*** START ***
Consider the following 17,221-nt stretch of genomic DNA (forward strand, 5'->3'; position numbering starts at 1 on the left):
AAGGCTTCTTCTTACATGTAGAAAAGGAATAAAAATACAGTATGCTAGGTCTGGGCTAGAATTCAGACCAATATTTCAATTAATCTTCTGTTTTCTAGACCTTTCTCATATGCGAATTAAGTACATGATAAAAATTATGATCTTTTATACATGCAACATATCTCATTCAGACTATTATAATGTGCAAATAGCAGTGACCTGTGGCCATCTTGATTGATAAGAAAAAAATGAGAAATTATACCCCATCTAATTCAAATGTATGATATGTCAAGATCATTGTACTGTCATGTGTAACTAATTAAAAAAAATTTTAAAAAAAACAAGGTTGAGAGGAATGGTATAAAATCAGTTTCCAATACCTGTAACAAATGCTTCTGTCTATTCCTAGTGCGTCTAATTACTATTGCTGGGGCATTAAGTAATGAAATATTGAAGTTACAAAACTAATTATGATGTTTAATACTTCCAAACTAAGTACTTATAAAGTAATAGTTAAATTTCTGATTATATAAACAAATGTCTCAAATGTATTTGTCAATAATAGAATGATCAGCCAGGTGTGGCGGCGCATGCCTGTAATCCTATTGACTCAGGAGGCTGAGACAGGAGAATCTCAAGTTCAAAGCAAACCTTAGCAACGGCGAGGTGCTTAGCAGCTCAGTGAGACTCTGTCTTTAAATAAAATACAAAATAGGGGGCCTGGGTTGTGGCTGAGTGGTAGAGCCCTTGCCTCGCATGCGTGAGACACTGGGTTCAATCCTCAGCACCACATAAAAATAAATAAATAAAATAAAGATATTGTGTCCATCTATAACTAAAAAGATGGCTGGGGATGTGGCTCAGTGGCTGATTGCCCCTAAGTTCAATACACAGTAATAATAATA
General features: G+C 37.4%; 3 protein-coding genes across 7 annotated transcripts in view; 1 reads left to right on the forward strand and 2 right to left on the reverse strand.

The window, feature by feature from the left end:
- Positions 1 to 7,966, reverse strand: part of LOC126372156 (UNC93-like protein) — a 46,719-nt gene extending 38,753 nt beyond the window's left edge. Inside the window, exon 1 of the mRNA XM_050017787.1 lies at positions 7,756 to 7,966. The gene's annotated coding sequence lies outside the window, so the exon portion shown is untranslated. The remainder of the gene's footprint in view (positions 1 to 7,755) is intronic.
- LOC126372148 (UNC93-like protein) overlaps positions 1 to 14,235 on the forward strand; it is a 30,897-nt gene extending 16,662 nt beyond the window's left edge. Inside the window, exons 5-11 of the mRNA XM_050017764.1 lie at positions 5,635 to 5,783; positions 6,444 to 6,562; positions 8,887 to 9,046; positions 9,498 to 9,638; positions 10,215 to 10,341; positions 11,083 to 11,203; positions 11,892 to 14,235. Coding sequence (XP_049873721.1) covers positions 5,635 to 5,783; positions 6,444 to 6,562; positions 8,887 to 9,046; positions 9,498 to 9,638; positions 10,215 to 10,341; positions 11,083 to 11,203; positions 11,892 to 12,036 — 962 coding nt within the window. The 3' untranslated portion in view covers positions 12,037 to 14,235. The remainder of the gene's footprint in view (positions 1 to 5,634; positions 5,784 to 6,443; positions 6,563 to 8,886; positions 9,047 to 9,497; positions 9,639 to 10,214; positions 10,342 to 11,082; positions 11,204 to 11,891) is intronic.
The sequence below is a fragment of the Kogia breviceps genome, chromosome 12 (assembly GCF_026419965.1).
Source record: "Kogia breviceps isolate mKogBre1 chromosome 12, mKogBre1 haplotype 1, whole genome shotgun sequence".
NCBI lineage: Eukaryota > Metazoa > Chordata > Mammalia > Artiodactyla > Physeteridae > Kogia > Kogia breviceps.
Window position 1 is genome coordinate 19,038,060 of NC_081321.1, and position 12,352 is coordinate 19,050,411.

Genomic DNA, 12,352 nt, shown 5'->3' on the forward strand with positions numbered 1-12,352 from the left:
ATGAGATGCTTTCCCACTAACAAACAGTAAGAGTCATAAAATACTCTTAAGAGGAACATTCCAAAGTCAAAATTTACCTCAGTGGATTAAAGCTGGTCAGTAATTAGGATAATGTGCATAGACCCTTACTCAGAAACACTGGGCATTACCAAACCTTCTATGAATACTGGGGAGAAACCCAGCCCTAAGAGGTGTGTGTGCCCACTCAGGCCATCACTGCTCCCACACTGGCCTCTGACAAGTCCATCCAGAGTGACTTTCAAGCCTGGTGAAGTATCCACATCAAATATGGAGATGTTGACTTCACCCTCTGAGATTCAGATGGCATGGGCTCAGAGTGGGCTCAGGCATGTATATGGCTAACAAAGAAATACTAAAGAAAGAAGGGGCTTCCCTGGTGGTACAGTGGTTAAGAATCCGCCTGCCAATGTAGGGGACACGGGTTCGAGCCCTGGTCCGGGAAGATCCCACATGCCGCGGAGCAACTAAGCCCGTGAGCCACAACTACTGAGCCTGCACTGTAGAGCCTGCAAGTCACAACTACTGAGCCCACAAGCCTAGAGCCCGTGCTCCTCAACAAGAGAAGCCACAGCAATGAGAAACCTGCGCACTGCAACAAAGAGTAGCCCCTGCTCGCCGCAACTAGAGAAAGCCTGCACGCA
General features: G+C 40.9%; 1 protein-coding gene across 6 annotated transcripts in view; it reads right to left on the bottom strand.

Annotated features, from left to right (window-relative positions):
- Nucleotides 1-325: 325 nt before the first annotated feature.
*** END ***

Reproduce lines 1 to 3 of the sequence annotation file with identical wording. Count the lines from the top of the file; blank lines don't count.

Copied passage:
Consider the following 17,221-nt stretch of genomic DNA (forward strand, 5'->3'; position numbering starts at 1 on the left):
AAGGCTTCTTCTTACATGTAGAAAAGGAATAAAAATACAGTATGCTAGGTCTGGGCTAGAATTCAGACCAATATTTCAATTAATCTTCTGTTTTCTAGACCTTTCTCATATGCGAATTAAGTACATGATAAAAATTATGATCTTTTATACATGCAACATATCTCATTCAGACTATTATAATGTGCAAATAGCAGTGACCTGTGGCCATCTTGATTGATAAGAAAAAAATGAGAAATTATACCCCATCTAATTCAAATGTATGATATGTCAAGATCATTGTACTGTCATGTGTAACTAATTAAAAAAAATTTTAAAAAAAACAAGGTTGAGAGGAATGGTATAAAATCAGTTTCCAATACCTGTAACAAATGCTTCTGTCTATTCCTAGTGCGTCTAATTACTATTGCTGGGGCATTAAGTAATGAAATATTGAAGTTACAAAACTAATTATGATGTTTAATACTTCCAAACTAAGTACTTATAAAGTAATAGTTAAATTTCTGATTATATAAACAAATGTCTCAAATGTATTTGTCAATAATAGAATGATCAGCCAGGTGTGGCGGCGCATGCCTGTAATCCTATTGACTCAGGAGGCTGAGACAGGAGAATCTCAAGTTCAAAGCAAACCTTAGCAACGGCGAGGTGCTTAGCAGCTCAGTGAGACTCTGTCTTTAAATAAAATACAAAATAGGGGGCCTGGGTTGTGGCTGAGTGGTAGAGCCCTTGCCTCGCATGCGTGAGACACTGGGTTCAATCCTCAGCACCACATAAAAATAAATAAATAAAATAAAGATATTGTGTCCATCTATAACTAAAAAGATGGCTGGGGATGTGGCTCAGTGGCTGATTGCCCCTAAGTTCAATACACAGTAATAATAATA
General features: G+C 37.4%; 3 protein-coding genes across 7 annotated transcripts in view; 1 reads left to right on the forward strand and 2 right to left on the reverse strand.